Wikipedia contains a C language implementation of QuickSort which looks like this: [UPDATE: Wikipedia’s content is constantly shifting, and is no longer accurately reflected by the following code sample. Also, Jiri Horky has notified me that the below code contains a couple of errors. It was captured in August 2005, but Wikipedia doesn’t seem to go back that far. Their October 2005 version includes Horky’s fixes.]

void swap(int *a, int *b) { int t=*a; *a=*b; *b=t; } void sort(int arr[], int beg, int end) { if (end > beg + 1) { int piv = arr[beg], l = beg + 1, r = end; while (l < r) { if (arr[l] <= piv) l++; else swap(&arr[l], &arr[--r]); } swap(&arr[--l], &arr[beg]); sort(arr, beg, l); sort(arr, r, end); } } |

This Wiki code is closely replicated on many other sites, and probably in many in-use implementations. I have rewritten it here to execute more efficiently, as follows:

// quickSort // // This public-domain C implementation by Darel Rex Finley. // // * Returns YES if sort was successful, or NO if the nested // pivots went too deep, in which case your array will have // been re-ordered, but probably not sorted correctly. // // * This function assumes it is called with valid parameters. // // * Example calls: // quickSort(&myArray[0],5); // sorts elements 0, 1, 2, 3, and 4 // quickSort(&myArray[3],5); // sorts elements 3, 4, 5, 6, and 7 bool quickSort(int *arr, int elements) { #define MAX_LEVELS 1000 int piv, beg[MAX_LEVELS], end[MAX_LEVELS], i=0, L, R ; beg[0]=0; end[0]=elements; while (i>=0) { L=beg[i]; R=end[i]-1; if (L<R) { piv=arr[L]; if (i==MAX_LEVELS-1) return NO; while (L<R) { while (arr[R]>=piv && L<R) R--; if (L<R) arr[L++]=arr[R]; while (arr[L]<=piv && L<R) L++; if (L<R) arr[R--]=arr[L]; } arr[L]=piv; beg[i+1]=L+1; end[i+1]=end[i]; end[i++]=L; } else { i--; }} return YES; } |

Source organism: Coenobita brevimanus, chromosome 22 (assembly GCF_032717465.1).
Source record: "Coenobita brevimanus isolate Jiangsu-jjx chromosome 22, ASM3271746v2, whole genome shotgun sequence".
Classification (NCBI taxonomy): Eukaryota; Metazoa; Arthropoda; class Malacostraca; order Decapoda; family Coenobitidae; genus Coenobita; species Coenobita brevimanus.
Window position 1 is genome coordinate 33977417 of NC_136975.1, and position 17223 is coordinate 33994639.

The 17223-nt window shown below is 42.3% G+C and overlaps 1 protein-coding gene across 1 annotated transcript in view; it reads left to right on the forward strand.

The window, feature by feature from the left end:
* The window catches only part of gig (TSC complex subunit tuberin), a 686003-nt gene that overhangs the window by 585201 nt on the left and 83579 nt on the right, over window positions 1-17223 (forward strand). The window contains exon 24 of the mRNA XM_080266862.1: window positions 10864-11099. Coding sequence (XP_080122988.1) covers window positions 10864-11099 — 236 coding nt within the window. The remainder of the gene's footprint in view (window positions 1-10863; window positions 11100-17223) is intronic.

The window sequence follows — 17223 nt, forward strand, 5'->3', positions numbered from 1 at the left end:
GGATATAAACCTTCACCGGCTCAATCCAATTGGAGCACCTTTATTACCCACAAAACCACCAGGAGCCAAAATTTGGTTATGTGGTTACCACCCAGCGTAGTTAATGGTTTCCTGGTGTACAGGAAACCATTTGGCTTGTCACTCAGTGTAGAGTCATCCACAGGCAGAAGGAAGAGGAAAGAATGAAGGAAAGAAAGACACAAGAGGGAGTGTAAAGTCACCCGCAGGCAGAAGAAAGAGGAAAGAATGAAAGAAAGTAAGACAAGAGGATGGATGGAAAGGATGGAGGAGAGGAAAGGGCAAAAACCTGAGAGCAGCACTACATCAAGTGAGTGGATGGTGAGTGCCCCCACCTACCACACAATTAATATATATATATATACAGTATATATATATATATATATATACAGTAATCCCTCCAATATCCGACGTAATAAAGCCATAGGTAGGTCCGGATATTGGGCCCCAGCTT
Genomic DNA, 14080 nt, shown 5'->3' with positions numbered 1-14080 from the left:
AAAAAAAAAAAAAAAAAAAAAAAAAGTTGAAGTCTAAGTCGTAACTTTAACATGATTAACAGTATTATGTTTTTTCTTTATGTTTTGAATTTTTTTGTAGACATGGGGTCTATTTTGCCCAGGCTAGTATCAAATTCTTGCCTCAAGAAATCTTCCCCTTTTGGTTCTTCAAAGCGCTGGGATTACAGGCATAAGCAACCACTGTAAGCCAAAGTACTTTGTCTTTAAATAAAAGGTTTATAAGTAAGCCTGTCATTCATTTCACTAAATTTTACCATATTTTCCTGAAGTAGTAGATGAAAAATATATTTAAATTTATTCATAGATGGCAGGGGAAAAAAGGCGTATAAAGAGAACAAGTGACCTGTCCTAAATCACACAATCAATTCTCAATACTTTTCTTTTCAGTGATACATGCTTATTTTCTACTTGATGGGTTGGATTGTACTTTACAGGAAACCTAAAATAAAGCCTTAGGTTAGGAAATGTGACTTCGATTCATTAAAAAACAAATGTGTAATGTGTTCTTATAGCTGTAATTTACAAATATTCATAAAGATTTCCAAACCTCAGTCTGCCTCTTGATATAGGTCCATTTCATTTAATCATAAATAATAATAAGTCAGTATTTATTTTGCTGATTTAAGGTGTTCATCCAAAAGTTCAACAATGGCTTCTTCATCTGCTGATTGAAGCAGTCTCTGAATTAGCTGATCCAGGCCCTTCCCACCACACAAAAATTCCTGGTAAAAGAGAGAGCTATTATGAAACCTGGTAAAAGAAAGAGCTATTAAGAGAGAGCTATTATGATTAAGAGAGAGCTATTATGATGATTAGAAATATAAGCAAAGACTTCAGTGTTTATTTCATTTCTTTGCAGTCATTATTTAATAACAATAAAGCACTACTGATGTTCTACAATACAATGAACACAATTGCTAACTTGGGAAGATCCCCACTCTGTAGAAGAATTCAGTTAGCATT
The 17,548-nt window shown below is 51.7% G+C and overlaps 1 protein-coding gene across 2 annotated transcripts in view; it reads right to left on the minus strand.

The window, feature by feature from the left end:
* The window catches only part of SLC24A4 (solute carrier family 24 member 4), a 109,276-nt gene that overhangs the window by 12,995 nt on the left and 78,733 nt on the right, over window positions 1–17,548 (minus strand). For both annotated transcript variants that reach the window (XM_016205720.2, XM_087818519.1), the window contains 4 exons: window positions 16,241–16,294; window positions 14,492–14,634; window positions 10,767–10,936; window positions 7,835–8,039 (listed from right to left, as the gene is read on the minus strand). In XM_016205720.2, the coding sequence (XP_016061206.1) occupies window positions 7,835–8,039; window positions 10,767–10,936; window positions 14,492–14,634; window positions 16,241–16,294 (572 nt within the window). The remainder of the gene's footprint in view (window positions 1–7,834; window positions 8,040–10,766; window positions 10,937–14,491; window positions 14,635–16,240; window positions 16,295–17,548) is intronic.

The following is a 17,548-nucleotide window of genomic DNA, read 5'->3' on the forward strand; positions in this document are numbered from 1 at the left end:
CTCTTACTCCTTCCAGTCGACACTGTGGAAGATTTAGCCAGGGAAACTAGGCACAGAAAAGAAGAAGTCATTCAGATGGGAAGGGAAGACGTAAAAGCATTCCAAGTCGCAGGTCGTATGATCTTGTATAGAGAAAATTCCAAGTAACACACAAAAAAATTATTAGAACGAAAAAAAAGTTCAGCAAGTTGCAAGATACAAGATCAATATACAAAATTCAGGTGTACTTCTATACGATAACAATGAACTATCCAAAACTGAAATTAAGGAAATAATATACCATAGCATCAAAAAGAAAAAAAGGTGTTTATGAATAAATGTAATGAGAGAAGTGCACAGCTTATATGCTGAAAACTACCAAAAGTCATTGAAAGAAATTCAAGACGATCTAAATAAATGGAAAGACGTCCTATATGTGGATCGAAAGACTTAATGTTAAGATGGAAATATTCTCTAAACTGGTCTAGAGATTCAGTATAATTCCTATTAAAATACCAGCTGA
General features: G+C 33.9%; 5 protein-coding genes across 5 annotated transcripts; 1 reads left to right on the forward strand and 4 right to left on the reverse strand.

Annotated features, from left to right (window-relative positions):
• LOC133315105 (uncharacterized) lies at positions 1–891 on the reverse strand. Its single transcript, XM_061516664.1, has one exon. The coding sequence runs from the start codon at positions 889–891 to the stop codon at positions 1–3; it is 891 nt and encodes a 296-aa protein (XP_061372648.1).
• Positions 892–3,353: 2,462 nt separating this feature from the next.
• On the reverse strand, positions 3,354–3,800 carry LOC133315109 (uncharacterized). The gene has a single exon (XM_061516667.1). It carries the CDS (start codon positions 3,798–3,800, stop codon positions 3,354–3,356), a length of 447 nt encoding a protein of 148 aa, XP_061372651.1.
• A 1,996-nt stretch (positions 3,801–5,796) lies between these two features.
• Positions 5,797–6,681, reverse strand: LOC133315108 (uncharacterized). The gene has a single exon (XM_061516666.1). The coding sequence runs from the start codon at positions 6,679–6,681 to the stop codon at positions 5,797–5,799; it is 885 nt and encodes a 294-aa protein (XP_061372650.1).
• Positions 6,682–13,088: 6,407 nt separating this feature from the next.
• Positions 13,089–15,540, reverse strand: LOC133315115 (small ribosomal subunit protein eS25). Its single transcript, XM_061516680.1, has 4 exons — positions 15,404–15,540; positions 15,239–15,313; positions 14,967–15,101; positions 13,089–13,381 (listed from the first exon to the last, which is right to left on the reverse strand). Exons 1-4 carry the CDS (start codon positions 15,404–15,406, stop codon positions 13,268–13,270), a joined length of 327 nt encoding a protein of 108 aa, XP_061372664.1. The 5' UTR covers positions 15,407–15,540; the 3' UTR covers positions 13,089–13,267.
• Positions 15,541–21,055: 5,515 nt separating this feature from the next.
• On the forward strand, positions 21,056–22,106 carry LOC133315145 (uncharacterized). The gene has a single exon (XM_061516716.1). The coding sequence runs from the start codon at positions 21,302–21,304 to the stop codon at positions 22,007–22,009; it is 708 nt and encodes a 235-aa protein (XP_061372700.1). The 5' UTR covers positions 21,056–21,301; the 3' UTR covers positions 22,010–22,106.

Advantages of my code over the Wikipedia code:

1.

2.

3.

4.

5.

6.

(Note that the benefits of all six advantages are greatly increased if the items being sorted are substantially sized data structures, as opposed to simple integers as in these code examples.)

Limitations of my code vs. the Wiki code:

1.

Both functions seem to do about the same number of increments/decrements, as far as I can tell.

Here’s an example of how my code handles one pivot round (a.k.a. “partition”):

piv |
[0] |
[1] |
[2] |
[3] |
[4] |
[5] |
[6] |
[7] |
||

? | 4 | 5 | 3 | 6 | 2 | 8 | 1 | 7 | Starting condition. | |

Copy first item to pivot stash. | ||||||||||